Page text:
A Conversation with Dan Zanes

To grown-ups of a certain age, Dan Zanes is best remembered as a member of the late, lamented Del Fuegos, whose ’80s records never found much of a toehold on the charts, but have acquired a fervent cult following in the years since the band’s demise. But to kindie kids and their parents, Zanes is one of the founding fathers of the genre — an artist whose boundless thirst for all forms of musical expression have led him bounding along a beautifully unpredictable path, from folk standards to show tunes, pop to reggae, Spanish to English, and back again.

A new Dan Zanes record is always cause for celebration, and his latest family release, Little Nut Tree, is no exception. Along with his regular cast of characters (the “Friends” in “Dan Zanes and Friends“) as well as a small army of special guests, he’s served up a joyous blend of traditional numbers and songs that simply sound like you’ve always known them. Dan was kind enough to take a few minutes out of his schedule to talk about a variety of topics, including past albums, his thoughts on songwriting, and — of course — Little Nut Tree.

This is being billed as your first family album in five years, but you haven’t exactly been away for that long.

Yeah, that may not be the best way of describing it, but we couldn’t come up with anything better. I’d say it’s our first “mixed bag” family record in that period. I’ve released others along the way, albums with themes, but it’s all family music. On the other hand, this one is the most like the music I started making in the beginning — it’s one that I think the most people will be able to kind of rally behind.

I know you do a lot of work around themes. What made you decide not to take that approach this time around?

It just seemed like the right thing to do. I think we were all getting a little burned out on themes around the time of Seventy-Six Trombones. We’d sort of been given the gift of diminishing sales for that series of albums, so that told me it was time to get back. I mean, I think they’re all great records, but…particularly Nueva York!, I mean, that was exactly what I needed to be doing at the time. Maybe following up a Grammy-winning album with one that’s entirely in Spanish isn’t the best idea from a business standpoint, but I really felt totally committed to it, and I wouldn’t have done anything differently, even if it cost us momentum.

It was the right thing at the right time. I felt like the integration discussion was getting so ugly, and it was important to paint a different picture for kids who needed to imagine another kind of world. It felt like it was clearly the right thing to do. Seventy-Six Trombones, I needed to be talked into a little bit, and that probably should have been my sign. It was a really fun project, but the world doesn’t need to hear Broadway songs from me. That isn’t what anybody’s looking for.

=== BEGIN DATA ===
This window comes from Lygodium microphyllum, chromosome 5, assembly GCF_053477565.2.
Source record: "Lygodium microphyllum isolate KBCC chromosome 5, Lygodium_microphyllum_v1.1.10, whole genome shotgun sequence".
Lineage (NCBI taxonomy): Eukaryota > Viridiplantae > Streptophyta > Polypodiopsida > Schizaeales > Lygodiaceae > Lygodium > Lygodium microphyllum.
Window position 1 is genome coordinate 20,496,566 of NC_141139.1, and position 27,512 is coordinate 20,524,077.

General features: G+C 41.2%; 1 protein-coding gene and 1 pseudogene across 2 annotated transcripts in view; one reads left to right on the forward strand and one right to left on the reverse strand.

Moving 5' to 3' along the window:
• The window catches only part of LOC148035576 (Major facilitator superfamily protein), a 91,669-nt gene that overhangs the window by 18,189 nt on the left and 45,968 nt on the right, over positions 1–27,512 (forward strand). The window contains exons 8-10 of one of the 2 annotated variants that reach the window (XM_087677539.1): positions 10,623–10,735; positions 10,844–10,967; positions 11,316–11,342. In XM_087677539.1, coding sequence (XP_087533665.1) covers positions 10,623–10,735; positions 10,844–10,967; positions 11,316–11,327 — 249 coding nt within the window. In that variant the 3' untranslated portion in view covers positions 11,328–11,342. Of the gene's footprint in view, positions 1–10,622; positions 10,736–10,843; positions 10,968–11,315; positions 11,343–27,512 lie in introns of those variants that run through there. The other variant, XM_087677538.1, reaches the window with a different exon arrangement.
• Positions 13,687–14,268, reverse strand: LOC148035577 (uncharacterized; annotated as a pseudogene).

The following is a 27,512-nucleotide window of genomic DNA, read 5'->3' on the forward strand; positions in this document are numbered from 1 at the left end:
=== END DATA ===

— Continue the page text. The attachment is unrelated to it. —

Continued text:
It’s interesting to hear you touch on the business side of things. It makes sense, but your image as a family performer is of this happy-go-lucky Pied Piper who just dances along and sort of makes albums without really meaning to.

Yeah. Well, that is sort of true, in a way, but it’s also — particularly in these times, there’s a survival element for artists, and if you can’t make it work from a business standpoint, then there’s no more dancing. I really love making albums, but it’s a very difficult time to be making recorded music in a way that works financially, and I think it’s about to get harder.

Let’s go back in time a little. You started recording — and I started falling in love with music — during the ’80s, a time when it was really hard to make a natural-sounding record. Your band, the Del Fuegos, was essentially a roots rock outfit, but there was still a lot of production on those albums. But when you started releasing family music, you made a point of, in your words, trying to make albums that sounded like people in a room together.

There was this movement in family music at the time where people thought that if they had the production values that were prevalent in mainstream recordings, that was a way to reach a wider audience. I never felt that way — I thought it was the opposite. If the goal is to encourage young people to make music, then…well, you know, for me, I grew up listening to Leadbelly records. It sounded like he was in my kitchen. And if I can picture him in my kitchen, then I can picture myself right there with him. That presence — that feeling of the music being in the place where the people made it — was in the albums. You could feel it.